Why does it matter that Americans became more conservative in the face of the 9/11 crisis? One reason it matters is because when people are frightened, they are less rational in the decisions they make and this can lead to decisions that are decidedly worse than if they approach the decision rationally.

If we are so suggestible that thoughts of death make us uncomfortable defaming the American flag and cause us to sit farther away from foreigners, is there any way we can overcome our easily manipulated fears and become the informed and rational thinkers democracy demands?

To test this, Solomon and his colleagues prompted two groups to think about death and then give opinions about a pro-American author and an anti-American one. As expected, the group that thought about death was more pro-American than the other. But the second time, one group was asked to make gut-level decisions about the two authors, while the other group was asked to consider carefully and be as rational as possible. The results were astonishing. In the rational group, the effects of mortality salience were entirely eliminated. Asking people to be rational was enough to neutralize the effects of reminders of death. Preliminary research shows that reminding people that as human beings, the things we have in common eclipse our differences—what psychologists call a "common humanity prime"—has the same effect.

"People have two modes of thought," concludes Solomon. "There's the intuitive gut-level mode, which is what most of us are in most of the time. And then there's a rational analytic mode, which takes effort and attention."

The solution, then, is remarkably simple. The effects of psychological terror on political decision making can be eliminated just by asking people to think rationally. Simply reminding us to use our heads, it turns out, can be enough to make us do it.

One major difference between a demagogue and a leader is how they address the fears of their followers. As an example of a true leader, consider Aung San Suu Kyi as she talks about fear and how to overcome that fear.

It is not power that corrupts but fear. Fear of losing power corrupts those who wield it and fear of the scourge of power corrupts those who are subject to it. Most Burmese are familiar with the four a-gati, the four kinds of corruption. Chanda-gati, corruption induced by desire, is deviation from the right path in pursuit of bribes or for the sake of those one loves. Dosa-gati is taking the wrong path to spite those against whom one bears ill will, and moga-gati is aberration due to ignorance. But perhaps the worst of the four is bhaya-gati, for not only does bhaya, fear, stifle and slowly destroy all sense of right and wrong, it so often lies at the root of the other three kinds of corruption. Just as chanda-gati, when not the result of sheer avarice, can be caused by fear of want or fear of losing the goodwill of those one loves, so fear of being surpassed, humiliated or injured in some way can provide the impetus for ill will. And it would be difficult to dispel ignorance unless there is freedom to pursue the truth unfettered by fear. With so close a relationship between fear and corruption it is little wonder that in any society where fear is rife corruption in all forms becomes deeply entrenched.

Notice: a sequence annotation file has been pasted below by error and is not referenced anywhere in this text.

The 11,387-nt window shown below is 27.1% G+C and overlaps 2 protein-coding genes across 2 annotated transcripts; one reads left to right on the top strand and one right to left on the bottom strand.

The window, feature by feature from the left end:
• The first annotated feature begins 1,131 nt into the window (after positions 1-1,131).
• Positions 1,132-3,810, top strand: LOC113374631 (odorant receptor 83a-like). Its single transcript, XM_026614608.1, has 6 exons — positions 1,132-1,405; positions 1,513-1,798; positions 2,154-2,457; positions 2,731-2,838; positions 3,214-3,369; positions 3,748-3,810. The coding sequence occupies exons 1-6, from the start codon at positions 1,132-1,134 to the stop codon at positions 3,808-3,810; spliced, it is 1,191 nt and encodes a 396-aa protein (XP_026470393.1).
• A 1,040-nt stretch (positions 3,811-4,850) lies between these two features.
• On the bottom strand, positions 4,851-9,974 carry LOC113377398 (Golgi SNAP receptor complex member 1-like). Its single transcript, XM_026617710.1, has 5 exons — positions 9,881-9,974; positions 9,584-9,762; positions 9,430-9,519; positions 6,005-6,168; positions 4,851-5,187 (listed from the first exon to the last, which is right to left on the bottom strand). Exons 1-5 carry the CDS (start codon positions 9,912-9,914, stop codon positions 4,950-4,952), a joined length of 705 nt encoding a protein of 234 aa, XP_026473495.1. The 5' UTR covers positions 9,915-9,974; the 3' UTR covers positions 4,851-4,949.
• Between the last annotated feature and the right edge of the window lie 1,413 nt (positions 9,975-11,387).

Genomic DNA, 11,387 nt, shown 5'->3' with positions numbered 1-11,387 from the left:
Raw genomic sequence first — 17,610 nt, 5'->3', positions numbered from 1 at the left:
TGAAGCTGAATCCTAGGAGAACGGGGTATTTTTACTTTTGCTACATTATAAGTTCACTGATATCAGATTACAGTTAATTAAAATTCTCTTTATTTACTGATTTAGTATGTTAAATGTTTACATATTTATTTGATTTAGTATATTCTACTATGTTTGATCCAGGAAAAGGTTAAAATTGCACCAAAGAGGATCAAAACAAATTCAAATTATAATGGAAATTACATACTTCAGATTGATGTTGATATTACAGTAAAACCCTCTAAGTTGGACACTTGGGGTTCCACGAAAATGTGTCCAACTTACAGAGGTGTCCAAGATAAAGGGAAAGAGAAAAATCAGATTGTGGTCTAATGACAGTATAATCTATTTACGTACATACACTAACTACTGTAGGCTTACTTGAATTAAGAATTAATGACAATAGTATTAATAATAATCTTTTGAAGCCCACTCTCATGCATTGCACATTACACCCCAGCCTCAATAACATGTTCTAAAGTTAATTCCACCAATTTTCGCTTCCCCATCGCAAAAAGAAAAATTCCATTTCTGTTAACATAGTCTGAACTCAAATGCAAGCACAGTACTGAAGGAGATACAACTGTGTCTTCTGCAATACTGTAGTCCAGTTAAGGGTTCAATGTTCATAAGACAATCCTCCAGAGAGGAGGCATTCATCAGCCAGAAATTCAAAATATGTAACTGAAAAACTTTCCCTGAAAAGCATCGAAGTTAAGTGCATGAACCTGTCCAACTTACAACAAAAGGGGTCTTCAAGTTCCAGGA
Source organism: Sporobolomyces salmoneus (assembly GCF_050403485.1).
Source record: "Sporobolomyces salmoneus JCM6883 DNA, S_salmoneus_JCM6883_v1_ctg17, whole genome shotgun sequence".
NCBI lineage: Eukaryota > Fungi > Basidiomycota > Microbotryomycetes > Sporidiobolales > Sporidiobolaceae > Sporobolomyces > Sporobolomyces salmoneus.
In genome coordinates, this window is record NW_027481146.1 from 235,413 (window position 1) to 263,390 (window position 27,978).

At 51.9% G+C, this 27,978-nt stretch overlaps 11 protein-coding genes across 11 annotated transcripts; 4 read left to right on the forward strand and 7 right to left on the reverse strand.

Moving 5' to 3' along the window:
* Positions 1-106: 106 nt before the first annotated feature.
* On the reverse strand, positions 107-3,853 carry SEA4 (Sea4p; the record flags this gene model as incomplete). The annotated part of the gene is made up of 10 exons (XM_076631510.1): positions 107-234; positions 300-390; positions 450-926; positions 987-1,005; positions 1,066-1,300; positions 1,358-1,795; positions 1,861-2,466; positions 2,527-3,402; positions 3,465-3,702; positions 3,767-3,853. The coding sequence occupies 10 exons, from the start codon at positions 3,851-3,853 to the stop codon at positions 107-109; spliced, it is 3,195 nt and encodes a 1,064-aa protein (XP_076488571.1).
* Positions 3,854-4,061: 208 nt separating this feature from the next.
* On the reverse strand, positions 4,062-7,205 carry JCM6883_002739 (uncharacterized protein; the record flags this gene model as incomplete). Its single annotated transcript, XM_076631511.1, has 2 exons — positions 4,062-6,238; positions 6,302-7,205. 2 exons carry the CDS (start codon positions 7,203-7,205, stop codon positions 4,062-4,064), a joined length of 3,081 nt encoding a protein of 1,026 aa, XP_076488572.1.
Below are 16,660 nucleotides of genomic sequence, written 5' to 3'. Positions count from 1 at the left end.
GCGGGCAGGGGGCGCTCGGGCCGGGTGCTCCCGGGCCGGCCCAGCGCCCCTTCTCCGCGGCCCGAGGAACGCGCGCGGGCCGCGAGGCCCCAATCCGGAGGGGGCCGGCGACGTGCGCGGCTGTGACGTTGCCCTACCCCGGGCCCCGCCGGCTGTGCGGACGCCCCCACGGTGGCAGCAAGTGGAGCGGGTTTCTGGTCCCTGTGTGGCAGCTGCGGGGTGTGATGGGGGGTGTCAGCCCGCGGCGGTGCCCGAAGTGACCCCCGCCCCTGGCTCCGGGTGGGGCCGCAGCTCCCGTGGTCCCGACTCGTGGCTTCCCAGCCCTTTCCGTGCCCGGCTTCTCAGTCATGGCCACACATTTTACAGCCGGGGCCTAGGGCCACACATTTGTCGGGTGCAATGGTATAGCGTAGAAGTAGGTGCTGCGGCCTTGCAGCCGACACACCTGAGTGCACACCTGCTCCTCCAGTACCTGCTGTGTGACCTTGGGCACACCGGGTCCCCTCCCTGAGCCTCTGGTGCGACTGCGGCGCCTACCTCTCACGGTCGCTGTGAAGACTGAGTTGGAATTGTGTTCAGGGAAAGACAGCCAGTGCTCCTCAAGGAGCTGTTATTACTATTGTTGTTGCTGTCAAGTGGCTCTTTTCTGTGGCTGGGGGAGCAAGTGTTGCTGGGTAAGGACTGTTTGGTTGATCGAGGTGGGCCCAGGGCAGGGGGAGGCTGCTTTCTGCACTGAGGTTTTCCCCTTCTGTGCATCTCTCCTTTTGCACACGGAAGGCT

Compare that to the words of our deeply fearful President as he works to terrorize the American public. What type of leader do you want to be leading this country through the next crucial decades?

Posted by Mary at February 5, 2007 12:54 AM | Science | TrackBack(1) | Technorati links |

Maybe it's worth thinking about what those other 10% were thinking on 9/11 that protected them (us) from going all apeshit like everyone else.

I was thinking, "This can't happen." I had nothing telling me that there was any reason for it to happen if our ordinary government processes were working. Why did they fail? Who was in charge when they failed?

The right-wingers spend a lot of time trying to marginalize Michael Moore because the have to - Michael Moore is the one who put that film of George Bush sitting there like a dummy on 9/11 on great big movie screens all over the country, reminding them that he was useless on the day, he was not on the job, and that 9/11 happened on his watch because it was his watch.

Posted by: Avedon at February 5, 2007 04:15 AM

That's why is was grossly immoral for all those democrats to line up and applaud Bush's leadership and strength just after 9/11 instead of demanding an explanation for why he had been so weak.

Posted by: citizen k at February 5, 2007 06:59 AM

Fear is a strong emotion in a world that sees each person as isolated from everyone and everything else. This separation breeds uncertainty and we humans tend to be afraid of what we don't know.

Posted by: The Rambling Taoist at February 5, 2007 09:24 AM

Well, I am about the most fearful person I know, always have been, and I was scared shitless on 9/11.

(What I was thinking on 9/11 was that I really really wanted to hide under the bed.)

But never for a moment did I consider voting Republican. I guess that's why I've never understood that fearmongering theory of vote getting.

Posted by: KathyF at February 5, 2007 02:43 PM

this is a gay sight!!! no one has fear!! you just think you are frighted but what aint really there!!! live with it!!!

Posted by: bob bobbin at February 13, 2007 09:20 AM